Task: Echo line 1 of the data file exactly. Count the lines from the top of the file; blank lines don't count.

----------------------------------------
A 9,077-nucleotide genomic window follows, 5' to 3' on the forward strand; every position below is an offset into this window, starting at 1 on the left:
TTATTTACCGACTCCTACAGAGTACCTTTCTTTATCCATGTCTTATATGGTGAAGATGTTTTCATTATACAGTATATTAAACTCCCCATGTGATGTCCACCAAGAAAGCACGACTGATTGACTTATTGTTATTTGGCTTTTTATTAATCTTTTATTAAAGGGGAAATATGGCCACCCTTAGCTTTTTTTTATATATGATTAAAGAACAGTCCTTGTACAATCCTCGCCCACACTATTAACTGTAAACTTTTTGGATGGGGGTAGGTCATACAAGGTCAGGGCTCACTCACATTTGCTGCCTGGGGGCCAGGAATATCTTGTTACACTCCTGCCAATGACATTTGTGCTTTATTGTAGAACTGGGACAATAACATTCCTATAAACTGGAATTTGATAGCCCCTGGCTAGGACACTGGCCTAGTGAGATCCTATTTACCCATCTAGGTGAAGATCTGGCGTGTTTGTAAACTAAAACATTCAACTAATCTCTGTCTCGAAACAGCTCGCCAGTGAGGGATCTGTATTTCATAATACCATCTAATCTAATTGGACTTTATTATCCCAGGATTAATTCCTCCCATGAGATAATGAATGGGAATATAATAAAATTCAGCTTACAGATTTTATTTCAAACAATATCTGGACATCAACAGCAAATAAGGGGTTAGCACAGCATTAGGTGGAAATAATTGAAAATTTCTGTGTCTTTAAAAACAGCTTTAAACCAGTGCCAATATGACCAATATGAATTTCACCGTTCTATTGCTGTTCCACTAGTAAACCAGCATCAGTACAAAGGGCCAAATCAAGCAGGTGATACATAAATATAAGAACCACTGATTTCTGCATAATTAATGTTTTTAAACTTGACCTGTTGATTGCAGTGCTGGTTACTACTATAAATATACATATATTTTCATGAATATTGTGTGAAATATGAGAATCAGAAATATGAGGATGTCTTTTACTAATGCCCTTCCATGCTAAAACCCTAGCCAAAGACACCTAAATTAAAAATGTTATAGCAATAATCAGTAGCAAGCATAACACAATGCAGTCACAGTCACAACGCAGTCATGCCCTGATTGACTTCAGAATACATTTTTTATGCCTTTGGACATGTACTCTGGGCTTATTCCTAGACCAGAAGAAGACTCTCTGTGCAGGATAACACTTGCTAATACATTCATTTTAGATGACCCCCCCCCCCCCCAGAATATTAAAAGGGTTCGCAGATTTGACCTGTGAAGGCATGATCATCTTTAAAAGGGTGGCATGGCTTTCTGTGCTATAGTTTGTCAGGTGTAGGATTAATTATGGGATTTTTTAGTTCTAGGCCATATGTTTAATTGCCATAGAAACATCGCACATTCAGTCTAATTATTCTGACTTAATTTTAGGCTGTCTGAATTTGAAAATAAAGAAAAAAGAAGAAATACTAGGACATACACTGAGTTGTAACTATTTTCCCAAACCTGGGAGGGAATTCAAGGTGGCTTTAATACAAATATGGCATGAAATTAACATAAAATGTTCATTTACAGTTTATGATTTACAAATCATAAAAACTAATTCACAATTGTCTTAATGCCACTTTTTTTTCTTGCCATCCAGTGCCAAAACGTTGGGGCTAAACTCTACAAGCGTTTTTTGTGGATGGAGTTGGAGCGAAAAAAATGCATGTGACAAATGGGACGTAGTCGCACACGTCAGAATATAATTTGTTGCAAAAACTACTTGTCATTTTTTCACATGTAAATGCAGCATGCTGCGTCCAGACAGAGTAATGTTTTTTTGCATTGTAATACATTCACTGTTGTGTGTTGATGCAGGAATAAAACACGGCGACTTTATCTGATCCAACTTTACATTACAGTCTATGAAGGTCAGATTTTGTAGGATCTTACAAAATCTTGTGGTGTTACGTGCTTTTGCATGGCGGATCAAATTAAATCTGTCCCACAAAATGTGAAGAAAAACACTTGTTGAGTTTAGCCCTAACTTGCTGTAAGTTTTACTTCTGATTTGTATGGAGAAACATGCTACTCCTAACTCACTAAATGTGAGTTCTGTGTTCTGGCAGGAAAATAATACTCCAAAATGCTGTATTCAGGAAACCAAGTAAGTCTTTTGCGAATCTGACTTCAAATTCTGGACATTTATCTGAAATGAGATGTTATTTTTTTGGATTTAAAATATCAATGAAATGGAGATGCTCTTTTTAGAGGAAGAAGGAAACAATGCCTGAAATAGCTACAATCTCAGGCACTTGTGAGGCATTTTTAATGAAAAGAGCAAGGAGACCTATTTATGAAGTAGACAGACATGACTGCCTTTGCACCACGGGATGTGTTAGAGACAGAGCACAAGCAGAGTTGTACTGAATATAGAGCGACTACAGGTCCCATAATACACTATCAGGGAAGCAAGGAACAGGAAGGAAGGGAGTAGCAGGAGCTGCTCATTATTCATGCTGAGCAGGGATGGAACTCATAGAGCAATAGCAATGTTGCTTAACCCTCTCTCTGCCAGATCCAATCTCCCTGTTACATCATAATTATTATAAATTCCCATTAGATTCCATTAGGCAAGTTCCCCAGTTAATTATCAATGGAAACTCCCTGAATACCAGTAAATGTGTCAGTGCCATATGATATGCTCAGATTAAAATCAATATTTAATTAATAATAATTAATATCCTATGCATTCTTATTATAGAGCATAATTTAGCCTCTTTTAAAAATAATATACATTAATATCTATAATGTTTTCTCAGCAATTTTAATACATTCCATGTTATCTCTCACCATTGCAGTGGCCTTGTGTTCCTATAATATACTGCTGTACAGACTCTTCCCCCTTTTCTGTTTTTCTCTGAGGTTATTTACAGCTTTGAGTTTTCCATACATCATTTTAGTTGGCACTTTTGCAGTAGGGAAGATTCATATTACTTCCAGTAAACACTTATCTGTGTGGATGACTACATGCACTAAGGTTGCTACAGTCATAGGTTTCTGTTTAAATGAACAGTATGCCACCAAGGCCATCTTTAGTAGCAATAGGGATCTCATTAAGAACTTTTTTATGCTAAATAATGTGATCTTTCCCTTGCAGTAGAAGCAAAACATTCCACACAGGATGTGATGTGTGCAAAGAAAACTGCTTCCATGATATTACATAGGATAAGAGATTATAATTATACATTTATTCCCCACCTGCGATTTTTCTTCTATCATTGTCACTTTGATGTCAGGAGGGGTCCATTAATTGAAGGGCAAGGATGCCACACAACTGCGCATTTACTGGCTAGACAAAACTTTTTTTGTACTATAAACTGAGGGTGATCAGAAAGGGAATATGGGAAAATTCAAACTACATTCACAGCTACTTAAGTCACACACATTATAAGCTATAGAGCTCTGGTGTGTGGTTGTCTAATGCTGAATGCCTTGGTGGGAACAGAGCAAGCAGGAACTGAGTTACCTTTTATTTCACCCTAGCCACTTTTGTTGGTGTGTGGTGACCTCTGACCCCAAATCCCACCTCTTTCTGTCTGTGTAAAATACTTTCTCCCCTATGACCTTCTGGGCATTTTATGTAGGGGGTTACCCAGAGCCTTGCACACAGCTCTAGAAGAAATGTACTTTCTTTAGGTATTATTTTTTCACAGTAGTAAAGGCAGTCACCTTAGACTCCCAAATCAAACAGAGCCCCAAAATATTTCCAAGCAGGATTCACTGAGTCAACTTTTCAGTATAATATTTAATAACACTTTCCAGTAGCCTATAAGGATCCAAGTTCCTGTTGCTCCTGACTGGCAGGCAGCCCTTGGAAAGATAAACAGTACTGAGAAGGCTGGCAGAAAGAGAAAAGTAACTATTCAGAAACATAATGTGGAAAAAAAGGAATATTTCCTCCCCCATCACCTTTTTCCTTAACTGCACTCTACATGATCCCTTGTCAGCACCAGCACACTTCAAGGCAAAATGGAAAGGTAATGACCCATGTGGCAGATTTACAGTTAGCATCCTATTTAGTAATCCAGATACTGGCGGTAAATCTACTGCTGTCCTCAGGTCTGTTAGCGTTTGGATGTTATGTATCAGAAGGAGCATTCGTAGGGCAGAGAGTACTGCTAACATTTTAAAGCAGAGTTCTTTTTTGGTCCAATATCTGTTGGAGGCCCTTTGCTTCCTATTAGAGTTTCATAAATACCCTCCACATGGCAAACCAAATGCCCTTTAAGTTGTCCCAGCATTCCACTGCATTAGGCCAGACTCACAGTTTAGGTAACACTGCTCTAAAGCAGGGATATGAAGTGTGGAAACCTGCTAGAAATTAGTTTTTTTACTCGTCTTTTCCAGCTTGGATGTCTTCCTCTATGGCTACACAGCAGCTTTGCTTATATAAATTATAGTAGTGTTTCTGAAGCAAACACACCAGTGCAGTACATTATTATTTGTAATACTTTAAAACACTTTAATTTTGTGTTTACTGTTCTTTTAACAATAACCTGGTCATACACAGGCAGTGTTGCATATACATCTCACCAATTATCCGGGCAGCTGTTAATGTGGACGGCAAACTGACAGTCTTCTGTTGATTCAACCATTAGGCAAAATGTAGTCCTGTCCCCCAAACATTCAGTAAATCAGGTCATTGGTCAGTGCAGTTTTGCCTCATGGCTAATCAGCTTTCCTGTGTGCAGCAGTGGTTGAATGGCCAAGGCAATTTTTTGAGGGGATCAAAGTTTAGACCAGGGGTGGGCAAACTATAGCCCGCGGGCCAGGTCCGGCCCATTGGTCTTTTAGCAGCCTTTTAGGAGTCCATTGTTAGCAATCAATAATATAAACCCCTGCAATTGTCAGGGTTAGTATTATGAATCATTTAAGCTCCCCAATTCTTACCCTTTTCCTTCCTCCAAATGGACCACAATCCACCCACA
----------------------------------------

A 9,077-nucleotide genomic window follows, 5' to 3' on the forward strand; every position below is an offset into this window, starting at 1 on the left: